When I was a kid we had a 12 year old Lab have a tooth removed. He had some heart issue as well, but I don't remember what it was because I was only 12 when he died. IIRC there was some infection in the tooth, but he had no complications and lived another 3 years after the surgery. I only remember it so vividly because I remember my mom was really worried but trying to hide it from us kids. Still, a Lab dying at 15 is nothing to sneeze at. We only got him when he was 8 or 9 too, and before that he'd been a stray. In fact, he had to have his spleen removed at 9 or 10 and came through that just fine too, and that's a much bigger surgery than a tooth extraction.

    There is increased risk when putting an old dog under, but it by no means guarantees that they're going to have complications. For something like this it has to be done. I'll be jingling that things go smoothly, but I wouldn't fret too much (well, I would because I'm not Spock, but you know what I mean ).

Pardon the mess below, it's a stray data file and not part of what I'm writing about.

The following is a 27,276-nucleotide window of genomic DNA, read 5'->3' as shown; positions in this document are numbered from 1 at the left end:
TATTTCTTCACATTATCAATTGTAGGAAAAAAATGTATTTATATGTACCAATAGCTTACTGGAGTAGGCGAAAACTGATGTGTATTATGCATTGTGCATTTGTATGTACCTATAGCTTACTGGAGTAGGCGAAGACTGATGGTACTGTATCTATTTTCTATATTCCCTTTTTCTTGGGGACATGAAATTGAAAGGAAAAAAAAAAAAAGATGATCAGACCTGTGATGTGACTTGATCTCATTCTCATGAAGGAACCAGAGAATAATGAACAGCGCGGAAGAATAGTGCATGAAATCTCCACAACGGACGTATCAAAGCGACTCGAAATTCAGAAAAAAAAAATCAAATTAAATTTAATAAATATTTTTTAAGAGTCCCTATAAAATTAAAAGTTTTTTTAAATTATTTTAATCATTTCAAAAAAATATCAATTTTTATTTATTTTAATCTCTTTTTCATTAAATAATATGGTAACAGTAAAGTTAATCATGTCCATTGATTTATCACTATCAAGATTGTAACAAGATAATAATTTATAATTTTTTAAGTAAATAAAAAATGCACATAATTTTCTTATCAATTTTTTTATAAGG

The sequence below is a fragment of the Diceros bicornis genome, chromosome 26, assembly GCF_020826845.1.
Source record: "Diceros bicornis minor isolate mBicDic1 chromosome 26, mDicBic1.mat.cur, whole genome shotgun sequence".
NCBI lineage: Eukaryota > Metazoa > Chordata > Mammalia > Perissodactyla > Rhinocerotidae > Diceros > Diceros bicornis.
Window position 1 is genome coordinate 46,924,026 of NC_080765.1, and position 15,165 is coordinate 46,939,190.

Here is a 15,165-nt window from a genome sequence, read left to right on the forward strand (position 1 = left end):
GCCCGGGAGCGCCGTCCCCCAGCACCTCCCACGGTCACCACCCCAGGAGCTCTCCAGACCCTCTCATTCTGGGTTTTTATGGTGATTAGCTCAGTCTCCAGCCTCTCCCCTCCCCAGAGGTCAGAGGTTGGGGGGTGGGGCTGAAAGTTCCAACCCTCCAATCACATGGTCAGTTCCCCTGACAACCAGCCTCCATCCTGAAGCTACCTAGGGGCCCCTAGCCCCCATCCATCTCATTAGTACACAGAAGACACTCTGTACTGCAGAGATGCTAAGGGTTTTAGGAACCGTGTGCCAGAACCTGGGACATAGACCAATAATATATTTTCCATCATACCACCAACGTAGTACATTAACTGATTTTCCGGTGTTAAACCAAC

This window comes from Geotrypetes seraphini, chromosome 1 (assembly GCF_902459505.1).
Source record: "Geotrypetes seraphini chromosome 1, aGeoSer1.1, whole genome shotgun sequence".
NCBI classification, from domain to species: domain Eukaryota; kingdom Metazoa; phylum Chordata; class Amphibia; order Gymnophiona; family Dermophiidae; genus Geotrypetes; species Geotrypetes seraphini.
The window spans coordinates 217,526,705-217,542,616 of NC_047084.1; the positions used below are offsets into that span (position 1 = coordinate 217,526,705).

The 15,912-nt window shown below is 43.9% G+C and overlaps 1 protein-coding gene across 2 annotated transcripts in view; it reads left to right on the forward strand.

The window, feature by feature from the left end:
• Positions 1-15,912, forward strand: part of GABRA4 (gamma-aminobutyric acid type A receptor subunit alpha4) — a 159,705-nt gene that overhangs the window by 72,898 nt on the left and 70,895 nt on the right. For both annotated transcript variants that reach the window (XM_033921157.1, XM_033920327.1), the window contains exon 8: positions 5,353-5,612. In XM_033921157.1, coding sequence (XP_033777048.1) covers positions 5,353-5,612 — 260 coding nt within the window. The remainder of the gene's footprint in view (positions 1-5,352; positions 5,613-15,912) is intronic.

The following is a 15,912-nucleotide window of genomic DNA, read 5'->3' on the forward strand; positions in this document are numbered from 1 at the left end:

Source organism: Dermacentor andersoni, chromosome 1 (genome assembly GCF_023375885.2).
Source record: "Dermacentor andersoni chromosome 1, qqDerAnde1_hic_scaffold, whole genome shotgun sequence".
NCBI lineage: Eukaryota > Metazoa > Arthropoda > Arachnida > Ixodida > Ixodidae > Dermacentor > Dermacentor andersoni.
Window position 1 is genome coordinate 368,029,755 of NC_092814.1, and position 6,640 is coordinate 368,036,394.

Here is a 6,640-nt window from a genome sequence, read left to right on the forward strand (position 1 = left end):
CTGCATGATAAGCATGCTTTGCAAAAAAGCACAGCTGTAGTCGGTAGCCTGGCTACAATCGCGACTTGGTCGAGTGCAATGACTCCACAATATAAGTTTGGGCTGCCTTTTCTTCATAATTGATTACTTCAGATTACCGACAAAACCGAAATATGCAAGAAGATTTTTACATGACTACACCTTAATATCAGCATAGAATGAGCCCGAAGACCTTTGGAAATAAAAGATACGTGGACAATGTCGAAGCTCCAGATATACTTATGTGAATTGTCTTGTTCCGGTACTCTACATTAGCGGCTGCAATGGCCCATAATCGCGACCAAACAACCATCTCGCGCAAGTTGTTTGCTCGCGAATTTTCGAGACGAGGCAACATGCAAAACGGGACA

6. #6
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    Aug. 2, 2000
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    Chesterland, OH USA
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    Oh thanks...you guys are great!
    He is my buddy...velcro dog.
    I am feeling a little better too because the vet was all over his potential issues before I could open my mouth.

    http://a1.sphotos.ak.fbcdn.net/hphot...07327962_n.jpg



  7. #7
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    May. 4, 2003
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    Canada
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    You are anxious about putting your greyhound under anaesthetic but an experienced vet will know how to deal with that. Our beloved greyhound had such a foul mouth the vet - over three years - took out all her teeth. She was a new dog. Her coat improved, she was not swallowing all that bacteria and fighting it. She managed fine on her normal kibble.